Crazy mistake homeowners make
BY THE time you finish reading this story, a burglar will have broken into someone's home in Australia and made off with their cherished possessions.
Chances are, the break-and-enter could have been easily avoided, with a new survey showing millions of homeowners make a startling mistake when it comes to security.
Comparison website finder.com.au explored how well Aussies protect their homes and found one in four leave their front doors unlocked when they go out.
Of the 9.9 million homes across the country, that equates to around 2.2 million unsecured properties that thieves can waltz straight into.
"We did a nationally representative survey of more than 2000 Australians and found 23 per cent leave the front door unlocked - front doors, not the back door," finder.com.au personal finance expert Kate Browne said.
"In some ways, it's kind of sweet that people feel so safe in their communities. People in regional areas probably feel particularly at ease and like they don't need to lock the door. But it's quite staggering."
Police in Western Australia conducted research with criminal offenders to find out what attracts burglars to homes, and found an unlocked door was the most common means of entry.
According to national data, there were 188,756 instances of break-and-enter offences in 2016, an increase of 3 per cent on the previous year.
That equates to an average of one break-in every three minutes.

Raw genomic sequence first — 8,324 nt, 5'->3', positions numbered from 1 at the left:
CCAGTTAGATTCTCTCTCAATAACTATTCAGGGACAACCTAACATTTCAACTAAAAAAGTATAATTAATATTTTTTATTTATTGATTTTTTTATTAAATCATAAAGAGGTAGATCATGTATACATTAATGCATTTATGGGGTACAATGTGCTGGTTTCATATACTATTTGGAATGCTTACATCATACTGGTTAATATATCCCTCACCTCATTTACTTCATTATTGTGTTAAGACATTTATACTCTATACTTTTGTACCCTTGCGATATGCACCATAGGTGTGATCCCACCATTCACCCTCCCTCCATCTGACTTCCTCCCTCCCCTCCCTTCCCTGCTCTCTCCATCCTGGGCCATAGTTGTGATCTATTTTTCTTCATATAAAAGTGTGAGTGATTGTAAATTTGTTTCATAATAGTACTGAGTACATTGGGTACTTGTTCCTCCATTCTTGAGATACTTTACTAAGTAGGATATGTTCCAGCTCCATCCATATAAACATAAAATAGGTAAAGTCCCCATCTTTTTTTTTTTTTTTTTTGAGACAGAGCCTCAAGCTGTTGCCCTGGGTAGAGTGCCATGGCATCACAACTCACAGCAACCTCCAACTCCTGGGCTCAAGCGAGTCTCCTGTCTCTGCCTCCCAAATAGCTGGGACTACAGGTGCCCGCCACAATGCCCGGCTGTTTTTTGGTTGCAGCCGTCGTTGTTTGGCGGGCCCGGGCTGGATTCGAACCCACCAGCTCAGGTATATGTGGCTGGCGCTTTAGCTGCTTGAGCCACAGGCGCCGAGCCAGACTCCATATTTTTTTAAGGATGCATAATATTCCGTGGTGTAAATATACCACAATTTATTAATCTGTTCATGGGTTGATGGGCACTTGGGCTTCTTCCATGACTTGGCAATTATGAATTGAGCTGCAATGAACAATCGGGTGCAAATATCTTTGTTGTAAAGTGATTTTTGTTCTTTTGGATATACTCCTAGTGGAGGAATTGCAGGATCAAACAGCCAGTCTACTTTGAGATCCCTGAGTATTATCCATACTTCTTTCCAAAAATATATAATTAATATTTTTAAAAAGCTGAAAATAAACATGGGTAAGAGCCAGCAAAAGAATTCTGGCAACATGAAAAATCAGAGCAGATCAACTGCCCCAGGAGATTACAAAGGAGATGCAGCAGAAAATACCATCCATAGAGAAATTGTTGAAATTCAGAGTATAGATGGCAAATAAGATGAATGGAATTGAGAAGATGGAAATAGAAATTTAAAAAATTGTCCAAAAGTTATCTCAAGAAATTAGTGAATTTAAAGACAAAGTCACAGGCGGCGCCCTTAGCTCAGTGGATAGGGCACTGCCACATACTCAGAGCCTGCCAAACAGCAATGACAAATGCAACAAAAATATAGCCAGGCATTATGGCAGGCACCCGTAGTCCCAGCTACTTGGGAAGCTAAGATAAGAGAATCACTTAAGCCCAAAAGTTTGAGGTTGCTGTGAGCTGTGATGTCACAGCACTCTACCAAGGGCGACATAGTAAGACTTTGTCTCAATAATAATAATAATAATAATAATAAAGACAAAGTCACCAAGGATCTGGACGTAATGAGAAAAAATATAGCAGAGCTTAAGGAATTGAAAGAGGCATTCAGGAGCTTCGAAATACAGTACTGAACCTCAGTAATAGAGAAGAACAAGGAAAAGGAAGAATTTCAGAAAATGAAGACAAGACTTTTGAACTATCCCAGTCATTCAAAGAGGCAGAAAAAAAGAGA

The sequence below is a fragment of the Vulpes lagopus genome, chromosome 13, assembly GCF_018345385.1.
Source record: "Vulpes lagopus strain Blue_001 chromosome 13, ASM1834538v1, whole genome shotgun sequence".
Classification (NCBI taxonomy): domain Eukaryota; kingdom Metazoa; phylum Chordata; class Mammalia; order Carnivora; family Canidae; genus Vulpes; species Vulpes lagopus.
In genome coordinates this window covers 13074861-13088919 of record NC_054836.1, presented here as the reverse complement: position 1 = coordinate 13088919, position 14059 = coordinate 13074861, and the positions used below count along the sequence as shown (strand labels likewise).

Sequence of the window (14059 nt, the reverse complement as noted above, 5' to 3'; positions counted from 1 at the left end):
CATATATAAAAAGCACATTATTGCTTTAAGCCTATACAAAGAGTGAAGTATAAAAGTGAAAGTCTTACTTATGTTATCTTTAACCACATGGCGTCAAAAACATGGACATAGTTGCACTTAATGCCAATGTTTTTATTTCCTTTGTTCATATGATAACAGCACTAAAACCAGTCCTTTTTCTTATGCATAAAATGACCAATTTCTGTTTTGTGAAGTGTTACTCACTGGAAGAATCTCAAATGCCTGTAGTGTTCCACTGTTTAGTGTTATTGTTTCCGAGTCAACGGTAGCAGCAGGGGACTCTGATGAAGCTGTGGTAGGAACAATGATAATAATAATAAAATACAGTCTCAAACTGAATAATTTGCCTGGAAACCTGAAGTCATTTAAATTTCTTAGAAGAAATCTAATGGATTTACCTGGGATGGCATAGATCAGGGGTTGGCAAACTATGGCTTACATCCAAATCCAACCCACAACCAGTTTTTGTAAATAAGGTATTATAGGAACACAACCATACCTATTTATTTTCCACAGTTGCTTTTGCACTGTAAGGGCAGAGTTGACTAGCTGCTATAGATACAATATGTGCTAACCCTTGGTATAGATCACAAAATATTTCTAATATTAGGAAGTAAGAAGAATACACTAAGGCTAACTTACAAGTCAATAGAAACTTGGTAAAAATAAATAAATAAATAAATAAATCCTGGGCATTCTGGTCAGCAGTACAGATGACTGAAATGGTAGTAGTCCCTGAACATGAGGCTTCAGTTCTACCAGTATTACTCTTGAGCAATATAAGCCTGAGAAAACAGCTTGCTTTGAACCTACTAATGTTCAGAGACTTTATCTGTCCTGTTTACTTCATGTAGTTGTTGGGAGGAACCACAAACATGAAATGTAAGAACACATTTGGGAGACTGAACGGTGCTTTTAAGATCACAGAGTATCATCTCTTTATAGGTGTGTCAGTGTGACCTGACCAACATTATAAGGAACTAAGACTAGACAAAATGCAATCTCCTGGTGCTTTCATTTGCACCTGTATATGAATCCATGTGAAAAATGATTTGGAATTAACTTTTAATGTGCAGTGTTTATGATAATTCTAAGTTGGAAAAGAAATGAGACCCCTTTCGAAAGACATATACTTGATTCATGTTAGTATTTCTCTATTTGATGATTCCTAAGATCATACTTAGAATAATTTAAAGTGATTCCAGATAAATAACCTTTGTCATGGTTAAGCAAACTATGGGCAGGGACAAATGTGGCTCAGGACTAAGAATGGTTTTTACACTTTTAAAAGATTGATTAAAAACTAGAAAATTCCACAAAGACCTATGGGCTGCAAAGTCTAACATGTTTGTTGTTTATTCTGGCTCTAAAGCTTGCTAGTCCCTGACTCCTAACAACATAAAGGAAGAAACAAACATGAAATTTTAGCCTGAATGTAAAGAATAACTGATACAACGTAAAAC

On a state level, burglary rates are down in NSW, Victoria and Queensland over the past few years.
"But instances of opportunistic theft are on the rise," Ms Browne said.
The Home Security report from NSW Police found that most instances of break-and-enter in the state could have been easily prevented.
"Many burglaries occur because people fail to lock their front doors before leaving the house, even for short periods," the report said.
The Federal Government's Your Home initiative agreed, saying: "A burglar only needs to spot an open window or unlocked door to make a move."
If you're robbed and police conclude there was no sign of forced entry, chances are an insurer will be able to void your policy, Ms Browne said.
"It depends on the insurer but if they can prove that you've not taken precautions to protect your home, you'll face a lot of difficulties," she said.
"They can either refuse to pay your claim or make you jump through a number of hoops."
Holiday periods, especially over Christmas and New Year, were prime times for home robberies.
However, the majority of unlawful entry instances are opportunistic, authorities said.
There have been a number of advances in home security technology in recent times that make protection easier and cheaper than ever before.
The property industry publication Urban Developer reported that the smart security industry is booming, with huge take-in in products like smart alarm systems and connected surveillance systems.
Affordable camera networks that can be monitored on smart phones when away from the home are particularly popular.
"It's becoming a lot more common and I think it's an area to watch," Ms Browne said.
"When you look at how modern our lives are, it's kind of funny to consider that we're still using a key - this thing that's hundreds of years old. There are some interesting things happening in door lock technology - thumb prints and coded access."
Taking extra care to avoid break-ins has other benefits apart from boosting home security, Ms Browne said.
"It can also lower your home contents insurance premiums. Things like deadbolts on doors, locks on the window, an alarm system - they all help lower the cost. And just simply, you lower your probability of being robbed."